Y’all have heard of the term mummy tummy, right?  Well, let’s talk a little about what that really is and some of the less talked about implications of this condition.  Clinically referred to as Diastasis Recti Abdominis, or DRA for short, this mummy tummy is more than just a saggy belly with a pooch that makes swimsuit shopping a special form of torture.  It is, at the core (no pun intended), a sign of potentially significant dysfunction in the structure and/or function of the core stability system and the abdominal wall.

So what really is DRA?  Simply put, it is an abnormal distance or separation between the right and left superficial abdominal muscle layer, the rectus abdominis.  Normally the right and left sides are separated by just a few millimeters by a structure called the Linea Alba (LA).  When this collagen based structure gets stretched out, especially during pregnancy or the case of significant weight gain, the muscles get further apart from one another.  That excessive separation is known as Diastasis Recti Abdominis.

Even as a women’s health professional, this is something I have struggled with for the last 11+ years, following the birth of my oldest child.  As a new mom, exhausted and just trying to get it all right so that I didn’t mess up my precious little bundle, the last thing on my mind was trying to fix my tummy muscles.  I mean, nothing is ever the same after childbirth, right? So I kept on exercising, eating well, and hoped as long as I was careful and didn’t do sit ups (totally makes DRA worse),  it would get better.  Mind you, I knew enough of what not to do, but wasn’t really actively trying to correct this split.

Then, baby #2 came along and any work that I had done trying to “close the gap” was lost.  So, for 11 years, on and off, I have tried to heal this DRA.  We had always been taught that anything more than a 2 finger separation between the muscles was a clinical separation and “healing” meant getting that separation closed.  Then I came across this amazing book, Diastasis Recti Abdominis: A Clinical Guide for Those who are Split Down the Middle, by Diane Lee.  Now there is research that shows there is so much more to DRA than just getting those muscles back together. It really is all about the function of the muscles and the tension across the linea alba and how well they can do their job as opposed to just getting it closed.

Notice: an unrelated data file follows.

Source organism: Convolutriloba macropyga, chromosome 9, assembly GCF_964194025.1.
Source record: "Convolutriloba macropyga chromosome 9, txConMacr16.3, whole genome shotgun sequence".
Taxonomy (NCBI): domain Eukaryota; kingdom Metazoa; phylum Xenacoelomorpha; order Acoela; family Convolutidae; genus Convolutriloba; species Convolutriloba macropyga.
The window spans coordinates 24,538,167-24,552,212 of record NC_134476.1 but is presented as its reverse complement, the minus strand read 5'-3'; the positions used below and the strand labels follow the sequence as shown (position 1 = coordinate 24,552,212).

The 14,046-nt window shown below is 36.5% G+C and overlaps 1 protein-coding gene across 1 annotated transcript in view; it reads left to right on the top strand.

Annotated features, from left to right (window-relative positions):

Did you know that poor abdominal wall function is correlated with conditions like urinary incontinence, bowel dysfunction, pelvic girdle pain, lower back pain, and pelvic organ prolapse? Of course, getting the muscles closer together can make our tummy flatter and helps us get back into our favorite jeans, but we also need to consider that there is so much more we are affecting when we take the time to really restore our core function.  And if you have any of those other conditions listed above, it may be worth checking yourself to see if DRA is also present.

Lay on you back, knees bent.  With fingers aligned across your tummy just above your belly button, raise your head from the floor.  How many fingers fit between the edge of the right and left muscles?  Is there a little ridge that pops up?  Do this again about 2 cm below the belly button and just under your breastbone.

Our bodies our so intimately connected top to bottom and front to back.  If there is a break down in one area, symptoms area bound to show up in other areas too.  Getting our abdominal wall working well again has the potential to help us address so many other common women’s health concerns.  We can gain confidence and continence, reduce belly bulging and improve pelvic floor support to limit risk of pelvic organ prolapse (POP), and deal with that persistent lower back pain that has been hanging around for a while as a constant reminder we are getting a little older every day.  Over the next few weeks, I will share some of the great tidbits of information from this book and other resources that can help to get our whole core system functioning well again.  And if you don’t mind, I may share more of my journey to finally, truly heal my own DRA.  Ya with me?